Another Casino Guitars video, another comment from me.
This time, Baxter and Jonathan discuss ways that musicians can meet other musicians to jam with or form bands. They recommend the usual options, such as guitar stores having a bulleting board, open mics at bars, and searching the internet. They also suggest hitting community colleges that have music programs and talking your friends into learning an instrument.
My one and only gripe about these guys is that they are too electric-centric. They never really look at the acoustic side of guitar music. Within the video, they talk about finding the local blues music society for seeking musicians. Now Casino Guitars is a store located in North Carolina, which is in a region big on bluegrass music. There are loads of festivals in the area, and there is a rich bluegrass history from North Carolina (Earl Scruggs and Doc Watson for starters).
As for bluegrassers, we are a well-informed community regarding musicians. Even up here in Michigan, which is definitely not a hotbed for bluegrass business, there is still enough communication going around to know what is out there. There are three viable bluegrass associations in the southern part of the Lower Peninsula that spread news as well as make available to their memberships scheduled jam sessions.
Best of all, bluegrass festivals are a fantastic resource for musicians looking to play with others, whether it be to just jam or perhaps start a band. This has been going on for decades, and will surely continue now that restrictions from the pandemic are slowly being lifted. Bluegrass festivals are unique regarding these amateur parking lot jam sessions. You never see anything like this at rock, country, or jazz festivals. People go there to listen to the music, period. Bluegrass audiences have a high percentage of people that also play musical instruments. Many show up at the festivals with the only intention of jamming, not really caring if they see a band on stage.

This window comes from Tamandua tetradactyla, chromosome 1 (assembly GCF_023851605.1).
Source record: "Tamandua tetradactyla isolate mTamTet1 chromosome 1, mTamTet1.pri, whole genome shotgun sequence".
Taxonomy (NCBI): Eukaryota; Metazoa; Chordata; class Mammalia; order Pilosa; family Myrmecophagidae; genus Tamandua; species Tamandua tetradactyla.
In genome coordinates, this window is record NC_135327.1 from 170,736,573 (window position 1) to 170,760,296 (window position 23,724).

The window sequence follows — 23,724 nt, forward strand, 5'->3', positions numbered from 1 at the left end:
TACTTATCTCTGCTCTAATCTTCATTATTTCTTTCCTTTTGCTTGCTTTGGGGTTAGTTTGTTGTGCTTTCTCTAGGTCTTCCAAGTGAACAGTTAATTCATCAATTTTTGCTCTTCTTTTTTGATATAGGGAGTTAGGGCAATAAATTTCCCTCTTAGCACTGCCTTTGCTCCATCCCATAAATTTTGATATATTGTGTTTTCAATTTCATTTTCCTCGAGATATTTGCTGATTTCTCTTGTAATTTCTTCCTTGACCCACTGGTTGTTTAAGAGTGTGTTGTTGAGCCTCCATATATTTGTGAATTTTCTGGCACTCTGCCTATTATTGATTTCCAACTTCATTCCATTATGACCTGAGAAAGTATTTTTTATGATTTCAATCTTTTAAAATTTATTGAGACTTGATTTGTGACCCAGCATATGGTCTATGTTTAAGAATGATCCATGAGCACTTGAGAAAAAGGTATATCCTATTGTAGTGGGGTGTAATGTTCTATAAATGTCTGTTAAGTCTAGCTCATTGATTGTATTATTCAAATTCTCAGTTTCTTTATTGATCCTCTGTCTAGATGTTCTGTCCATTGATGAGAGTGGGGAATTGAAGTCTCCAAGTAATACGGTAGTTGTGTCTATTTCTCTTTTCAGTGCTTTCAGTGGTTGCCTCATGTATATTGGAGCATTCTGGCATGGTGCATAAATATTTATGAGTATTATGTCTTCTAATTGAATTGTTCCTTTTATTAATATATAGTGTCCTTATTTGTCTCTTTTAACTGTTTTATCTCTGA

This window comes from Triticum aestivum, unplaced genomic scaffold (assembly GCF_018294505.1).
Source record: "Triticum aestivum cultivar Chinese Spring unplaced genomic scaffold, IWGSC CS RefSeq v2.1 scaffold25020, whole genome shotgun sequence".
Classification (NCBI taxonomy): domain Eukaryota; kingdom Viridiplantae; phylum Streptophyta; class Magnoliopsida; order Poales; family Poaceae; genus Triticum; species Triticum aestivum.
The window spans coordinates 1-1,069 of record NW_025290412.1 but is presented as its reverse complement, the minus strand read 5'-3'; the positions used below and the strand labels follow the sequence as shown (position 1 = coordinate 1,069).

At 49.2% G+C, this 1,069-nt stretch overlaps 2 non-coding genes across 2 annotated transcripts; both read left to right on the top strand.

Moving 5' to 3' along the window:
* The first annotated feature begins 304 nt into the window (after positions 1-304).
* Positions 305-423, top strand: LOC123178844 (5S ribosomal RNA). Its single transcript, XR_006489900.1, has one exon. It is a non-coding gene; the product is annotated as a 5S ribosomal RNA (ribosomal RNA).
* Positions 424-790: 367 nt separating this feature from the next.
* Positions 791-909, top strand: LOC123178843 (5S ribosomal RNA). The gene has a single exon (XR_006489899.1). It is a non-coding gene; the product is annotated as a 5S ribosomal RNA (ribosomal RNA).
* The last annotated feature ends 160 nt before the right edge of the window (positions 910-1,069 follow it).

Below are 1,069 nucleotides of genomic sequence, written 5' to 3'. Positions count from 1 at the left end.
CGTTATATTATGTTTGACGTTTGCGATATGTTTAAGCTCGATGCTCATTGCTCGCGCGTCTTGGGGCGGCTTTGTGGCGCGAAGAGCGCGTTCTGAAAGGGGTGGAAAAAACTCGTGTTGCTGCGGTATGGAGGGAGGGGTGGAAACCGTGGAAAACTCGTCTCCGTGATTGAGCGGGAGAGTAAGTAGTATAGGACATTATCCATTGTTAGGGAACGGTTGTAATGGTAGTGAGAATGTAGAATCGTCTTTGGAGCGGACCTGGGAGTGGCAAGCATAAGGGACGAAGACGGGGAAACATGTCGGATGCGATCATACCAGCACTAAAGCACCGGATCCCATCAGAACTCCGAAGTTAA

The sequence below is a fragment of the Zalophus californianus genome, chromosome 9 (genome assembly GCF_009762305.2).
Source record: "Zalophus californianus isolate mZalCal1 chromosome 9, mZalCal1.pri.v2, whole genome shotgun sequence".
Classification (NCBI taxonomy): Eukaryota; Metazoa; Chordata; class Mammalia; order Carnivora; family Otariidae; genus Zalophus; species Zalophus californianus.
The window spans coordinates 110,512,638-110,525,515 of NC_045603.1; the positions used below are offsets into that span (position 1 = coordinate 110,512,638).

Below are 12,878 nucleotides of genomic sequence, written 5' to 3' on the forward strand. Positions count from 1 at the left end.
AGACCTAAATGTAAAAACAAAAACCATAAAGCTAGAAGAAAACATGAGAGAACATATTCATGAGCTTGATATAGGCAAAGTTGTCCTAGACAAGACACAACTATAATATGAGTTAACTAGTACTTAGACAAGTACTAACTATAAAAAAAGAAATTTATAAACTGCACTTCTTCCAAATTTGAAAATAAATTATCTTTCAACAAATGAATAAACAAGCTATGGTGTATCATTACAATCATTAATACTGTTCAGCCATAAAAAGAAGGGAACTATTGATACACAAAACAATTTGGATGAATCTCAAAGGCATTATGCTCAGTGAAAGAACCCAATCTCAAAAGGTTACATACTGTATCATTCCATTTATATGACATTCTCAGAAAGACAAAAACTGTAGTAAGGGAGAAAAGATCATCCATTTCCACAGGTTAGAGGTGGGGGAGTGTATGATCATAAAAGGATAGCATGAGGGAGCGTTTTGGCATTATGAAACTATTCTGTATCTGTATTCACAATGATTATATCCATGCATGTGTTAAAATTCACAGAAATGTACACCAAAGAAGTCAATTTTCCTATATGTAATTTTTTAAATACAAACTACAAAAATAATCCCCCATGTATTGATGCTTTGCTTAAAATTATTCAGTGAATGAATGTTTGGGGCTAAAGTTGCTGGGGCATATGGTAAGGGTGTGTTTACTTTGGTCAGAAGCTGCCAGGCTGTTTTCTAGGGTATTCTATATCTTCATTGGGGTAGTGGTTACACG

I have mentioned it before, that the professional bluegrass musicians performing on stage also like to walk in the parking lots and jam along with the amateurs. There is a great bond with professional bluegrass artists and their audience members. They all get to know each other personally, and part of that is jamming with one another after shows. That is something you do not see at other music festivals.
A few weeks back, I posted a video of a jam session at the SPBGMA conference that happened in January. This is a great example of what makes bluegrass people unique. Music is in the blood, heart and soul of bluegrassers. At SPBGMA and IBMA conferences, jam sessions happen in every corner of the sponsoring hotel. Rooms are set up just for late-night jamming. Old friends reunite, and new friendships are created continually. I miss the early days of the Americana Music Association’s conferences. There would be a number of jam sessions going on, but that seemed to disappear as the organization grew. Fortunately, jamming is still encouraged at SPBGMA and IBMA.
Jamming has become so much a part of bluegrass that Pete Wernick, whom we all know as Dr. Banjo, created three jamming videos and has established a classroom setting program to instruct people on the principles and etiquette of bluegrass jamming.
So if you are beginning to learn guitar, banjo, mandolin, or violin/fiddle, and want to learn what it is like to be in a ensemble situation, consider bluegrass music. We bluegrassers are a welcoming community. I leave you with a great example of this community feeling. Alan Bibey (mandolinist with Grasstowne) is having a great jam session with some very young pickers.
Chew on it and comment.